I learned to enjoy Middle Eastern food back in my college days at a peculiarly misnamed establishment called Kwikee Take Out. Owned by a crazed and big-hearted man named Tommy, Kwikee Take Out looked like any college town beer and pizza hall except that the menu had more than a hundred items, most of them Middle Eastern specialties such as Greek salads, dolmas, falafel and spanakopita.
For at least a year, until I made my way through that menu, Kwikee Take Out was the only place I wanted to eat. The food was lusty, the portions large, the prices low. It was culinary adventuring on a student budget and I loved every minute there. Kwikee Take Out was my introductory course to Middle Eastern fare, my International Eating 101.
Today, the wobbly furniture, hard-drinking student clientele and deafening noise level would hold little allure; indeed, Kwikee Take Out hasn't been my favorite restaurant for nearly 20 years. I still get a hankering for a really good kebab, though. I have found just such a kebab recently--tender, succulent, medium-rare lamb--in a very peaceful and palatable atmosphere at the Cafe Mediterranean in Toluca Lake.
For years, Cafe Mediterranean was a small corner storefront, but 11 months ago it doubled in size to accommodate its burgeoning business. Now composed of two pretty dining rooms, the place is thriving; in the pink, one might say.
At the very least one must say that it is pink--very pink. The walls are pink, the table linens are pink, the to-go menus are pink; it's like being inside a pink tutti-frutti jelly bean. This is not an unpleasant sensation. There are other non-unpleasant sensations as well: sunshine from a skylight, fresh flowers on the tables, posters of Lebanon on the wall.
I went there one day at noon with my friend Michele and we found ourselves lunching with the studio set--men with gelled hair and women in leopard skin. Business was brisk. People looked rosy and healthy . . . in the pink. Good, creamy hummus was disappearing by the pound.
Michele, who lived in Iran for a number of years, pronounced the baba ghanouj some of the best eggplant dip she's ever eaten and highly approved of the strong dose of cumin in the lentil soup. Neither she nor I, however, approved of the beef barley soup, which was chock-full of canned mushrooms. "Everything else here is so fresh and good," Michele said with the kind of outrage only a fan could have. "I really don't think they should use canned mushrooms, do you?" No, I admitted, I didn't.
The shish kebab, which was supposed to include bell peppers, tomatoes and onions, came with only a few slips of onion on the skewer. To tell the truth, I didn't much care, because the meat was excellent. We also liked the fried kibbeh, which is a kind of crunchy-coated, spicy lamb meatball.
Portions were generous--too generous, really, though if I'd paid better attention to the menu I could have ordered more wisely. Many items come in two sizes and prices, but if you don't specify the smaller size, the waiters automatically bring you the larger. This seemed the slightest bit sneaky to me, but otherwise the service was good: prompt, attentive and very friendly.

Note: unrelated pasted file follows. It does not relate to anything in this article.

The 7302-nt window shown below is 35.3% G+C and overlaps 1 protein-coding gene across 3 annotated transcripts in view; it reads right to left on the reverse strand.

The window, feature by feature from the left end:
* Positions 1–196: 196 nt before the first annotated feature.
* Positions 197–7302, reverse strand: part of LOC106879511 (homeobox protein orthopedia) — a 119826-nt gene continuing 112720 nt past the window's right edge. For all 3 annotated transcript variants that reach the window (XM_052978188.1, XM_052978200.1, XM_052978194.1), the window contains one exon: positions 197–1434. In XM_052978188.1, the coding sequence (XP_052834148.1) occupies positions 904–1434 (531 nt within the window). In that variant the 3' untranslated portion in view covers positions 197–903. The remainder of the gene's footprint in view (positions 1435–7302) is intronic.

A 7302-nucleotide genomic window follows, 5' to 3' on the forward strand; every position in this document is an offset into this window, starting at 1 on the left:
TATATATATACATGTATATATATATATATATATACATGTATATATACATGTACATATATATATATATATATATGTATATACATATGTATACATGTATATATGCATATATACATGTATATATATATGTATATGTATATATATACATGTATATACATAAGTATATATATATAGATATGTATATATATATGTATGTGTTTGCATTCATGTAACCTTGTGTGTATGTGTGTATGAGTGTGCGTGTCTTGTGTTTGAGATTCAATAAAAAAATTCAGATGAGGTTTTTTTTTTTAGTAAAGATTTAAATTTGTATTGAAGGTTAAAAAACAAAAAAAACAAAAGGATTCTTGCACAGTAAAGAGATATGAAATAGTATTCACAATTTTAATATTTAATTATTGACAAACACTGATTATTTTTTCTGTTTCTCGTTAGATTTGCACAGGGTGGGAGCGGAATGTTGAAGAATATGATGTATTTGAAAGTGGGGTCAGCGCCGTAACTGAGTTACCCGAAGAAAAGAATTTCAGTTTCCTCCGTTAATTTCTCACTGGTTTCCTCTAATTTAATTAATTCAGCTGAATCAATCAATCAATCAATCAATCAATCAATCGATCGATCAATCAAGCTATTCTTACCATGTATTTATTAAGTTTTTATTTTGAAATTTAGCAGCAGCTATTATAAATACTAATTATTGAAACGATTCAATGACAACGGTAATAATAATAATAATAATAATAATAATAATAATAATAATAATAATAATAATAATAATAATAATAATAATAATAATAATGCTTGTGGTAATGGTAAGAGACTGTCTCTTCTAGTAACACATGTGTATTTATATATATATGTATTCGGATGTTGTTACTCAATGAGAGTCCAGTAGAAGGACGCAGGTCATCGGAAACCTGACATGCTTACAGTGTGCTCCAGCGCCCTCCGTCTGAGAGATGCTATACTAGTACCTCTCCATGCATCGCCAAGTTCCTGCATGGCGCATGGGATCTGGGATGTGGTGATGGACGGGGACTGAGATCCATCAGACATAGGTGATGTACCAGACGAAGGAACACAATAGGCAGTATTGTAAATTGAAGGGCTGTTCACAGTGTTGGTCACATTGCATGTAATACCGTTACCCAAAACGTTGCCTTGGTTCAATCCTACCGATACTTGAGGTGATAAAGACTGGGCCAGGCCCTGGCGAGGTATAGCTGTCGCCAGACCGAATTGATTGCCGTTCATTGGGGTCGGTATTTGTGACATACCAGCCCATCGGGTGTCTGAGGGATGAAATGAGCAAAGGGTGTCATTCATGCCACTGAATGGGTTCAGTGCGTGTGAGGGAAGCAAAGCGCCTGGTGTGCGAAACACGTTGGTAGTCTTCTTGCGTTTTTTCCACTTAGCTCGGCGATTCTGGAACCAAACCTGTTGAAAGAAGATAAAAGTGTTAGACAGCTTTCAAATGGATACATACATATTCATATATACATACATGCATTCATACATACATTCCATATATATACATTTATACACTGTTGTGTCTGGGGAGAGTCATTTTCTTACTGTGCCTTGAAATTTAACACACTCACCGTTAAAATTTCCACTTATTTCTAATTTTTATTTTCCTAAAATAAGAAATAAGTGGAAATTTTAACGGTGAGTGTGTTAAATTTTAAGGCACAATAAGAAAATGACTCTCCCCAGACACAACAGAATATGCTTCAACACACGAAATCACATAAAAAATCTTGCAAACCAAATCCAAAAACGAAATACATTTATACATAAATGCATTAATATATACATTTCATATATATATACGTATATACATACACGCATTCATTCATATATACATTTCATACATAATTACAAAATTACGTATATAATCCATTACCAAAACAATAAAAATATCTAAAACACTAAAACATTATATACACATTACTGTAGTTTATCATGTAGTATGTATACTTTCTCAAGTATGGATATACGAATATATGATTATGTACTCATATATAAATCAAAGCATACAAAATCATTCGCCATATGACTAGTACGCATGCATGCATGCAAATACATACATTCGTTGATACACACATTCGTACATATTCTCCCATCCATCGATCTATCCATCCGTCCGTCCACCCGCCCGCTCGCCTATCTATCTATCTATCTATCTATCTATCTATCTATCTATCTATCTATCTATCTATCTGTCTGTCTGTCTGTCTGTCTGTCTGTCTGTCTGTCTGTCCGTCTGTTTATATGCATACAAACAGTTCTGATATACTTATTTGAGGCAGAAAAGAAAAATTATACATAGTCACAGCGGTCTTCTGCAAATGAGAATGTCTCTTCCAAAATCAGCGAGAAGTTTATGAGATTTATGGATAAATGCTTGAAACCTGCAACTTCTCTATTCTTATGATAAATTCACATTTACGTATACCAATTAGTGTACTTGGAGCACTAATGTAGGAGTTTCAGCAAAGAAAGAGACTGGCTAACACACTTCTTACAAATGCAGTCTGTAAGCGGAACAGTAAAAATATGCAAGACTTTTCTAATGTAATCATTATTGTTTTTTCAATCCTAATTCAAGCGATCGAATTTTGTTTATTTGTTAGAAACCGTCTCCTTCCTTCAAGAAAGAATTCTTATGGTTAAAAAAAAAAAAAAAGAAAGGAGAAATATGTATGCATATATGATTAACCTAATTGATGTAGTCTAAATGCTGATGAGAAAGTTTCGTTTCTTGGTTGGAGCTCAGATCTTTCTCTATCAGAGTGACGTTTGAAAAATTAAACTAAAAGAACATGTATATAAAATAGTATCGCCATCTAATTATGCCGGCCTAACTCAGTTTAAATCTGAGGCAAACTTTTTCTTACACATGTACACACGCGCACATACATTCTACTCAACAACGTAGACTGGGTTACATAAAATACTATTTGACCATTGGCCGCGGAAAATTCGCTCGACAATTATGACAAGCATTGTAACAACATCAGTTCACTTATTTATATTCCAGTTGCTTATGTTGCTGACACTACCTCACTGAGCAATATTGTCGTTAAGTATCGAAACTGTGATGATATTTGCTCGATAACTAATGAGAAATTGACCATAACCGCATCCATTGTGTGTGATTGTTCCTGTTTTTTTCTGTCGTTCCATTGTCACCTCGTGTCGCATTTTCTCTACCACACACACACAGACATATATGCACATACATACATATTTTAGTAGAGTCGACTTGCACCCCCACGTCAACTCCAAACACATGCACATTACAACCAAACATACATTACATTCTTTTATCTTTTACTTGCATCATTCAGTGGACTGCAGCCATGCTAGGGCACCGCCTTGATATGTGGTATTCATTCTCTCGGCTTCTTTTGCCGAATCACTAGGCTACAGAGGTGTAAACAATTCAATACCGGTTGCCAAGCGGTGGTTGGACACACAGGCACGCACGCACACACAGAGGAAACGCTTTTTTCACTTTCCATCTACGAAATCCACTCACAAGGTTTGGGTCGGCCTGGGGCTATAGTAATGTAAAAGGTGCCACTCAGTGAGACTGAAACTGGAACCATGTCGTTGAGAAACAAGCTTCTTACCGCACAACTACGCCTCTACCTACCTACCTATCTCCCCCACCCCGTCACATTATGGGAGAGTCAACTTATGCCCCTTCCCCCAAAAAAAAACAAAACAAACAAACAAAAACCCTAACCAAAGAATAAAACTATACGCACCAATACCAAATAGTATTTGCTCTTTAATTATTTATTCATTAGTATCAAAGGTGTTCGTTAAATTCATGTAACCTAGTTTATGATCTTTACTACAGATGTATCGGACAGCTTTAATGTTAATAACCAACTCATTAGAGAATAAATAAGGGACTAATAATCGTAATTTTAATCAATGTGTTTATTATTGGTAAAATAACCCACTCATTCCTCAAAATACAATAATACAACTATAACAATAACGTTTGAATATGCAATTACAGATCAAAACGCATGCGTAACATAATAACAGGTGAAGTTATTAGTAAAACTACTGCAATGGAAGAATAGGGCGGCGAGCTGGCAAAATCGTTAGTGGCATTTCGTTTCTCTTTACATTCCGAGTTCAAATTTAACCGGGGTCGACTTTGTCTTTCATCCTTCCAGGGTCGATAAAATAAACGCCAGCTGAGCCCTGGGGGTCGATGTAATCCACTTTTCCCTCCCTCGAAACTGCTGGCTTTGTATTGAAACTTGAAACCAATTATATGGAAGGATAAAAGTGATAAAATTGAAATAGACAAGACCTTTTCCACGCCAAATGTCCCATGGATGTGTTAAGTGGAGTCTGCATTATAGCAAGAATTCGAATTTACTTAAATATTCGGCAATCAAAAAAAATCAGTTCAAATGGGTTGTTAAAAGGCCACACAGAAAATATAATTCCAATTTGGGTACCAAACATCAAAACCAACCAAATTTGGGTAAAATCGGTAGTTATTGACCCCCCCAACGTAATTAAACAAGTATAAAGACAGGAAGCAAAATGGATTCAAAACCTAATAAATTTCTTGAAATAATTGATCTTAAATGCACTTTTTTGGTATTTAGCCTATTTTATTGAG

Michele referred to our particularly friendly, helpful, amused waiter as "a comic Levantine."
"Don't you mean comic valentine? " I asked, thinking of the candy-pink color scheme.
"No, a Levantine," she said. "Someone from the Levant, the eastern Mediterranean. It comes from the French word for sunrise."
The next time he appeared at our table, I asked our waiter if he was from the Levant. He paused a moment, then said, "Yes, Levant is the Phoenician word for what we now call Lebanon." A comic Levantine.
Over the course of several more visits, I enjoyed nearly everything I tried except the Mediterranean shrimp, which were dry, hard and tasteless. The yogurt is very fresh and homemade. Everything but the pita bread--everything from the dolmas (stuffed grape leaves) to the baklava--is made on the premises.
In particular, all the items wrapped in filo were delicious, starting with the cheese and spinach boreks (spelled bourac on this menu). The Moroccan bestila (which the menu calls bastia and is filled with a cashew, chicken and egg mixture) is evocative, provocative and slightly sweet. Best of all is the kouzi , an inspired version of a meat potpie flavored with allspice.
At dinner, perhaps because the customers have had a chance to go home and change their clothes, the Cafe Mediterranean has the look and feel of a favorite neighborhood haunt, very casual and cozy. There are young couples and older couples and tables full of friends on their way to or from the movies.
Something about the place--was it the easy atmosphere, the slightly uncomfortable wooden chairs, the hearty, full-flavored food?--reminded me of the happy times I spent at Kwikee Take Out and the relief I feel at not being of that age and on that budget anymore. The Cafe Mediterranean is quieter, saner and pricier: In other words, it's the perfect place for all us graduates of International Eating 101.
10151 1/2 Riverside Drive, Toluca Lake; (818) 769-0865.
Open for lunch and dinner from 11 a.m. to 11 p.m. daily. Beer and wine only. Parking lot. American Express, Visa and MasterCard. Dinner for two, food only, $20 to $45.
Recommended dishes: vegetarian combo appetizer, $9; chicken salad, $6.50; cheese bourac , $6; shish kebab, $8 and $12; kouzi , $7 and $9.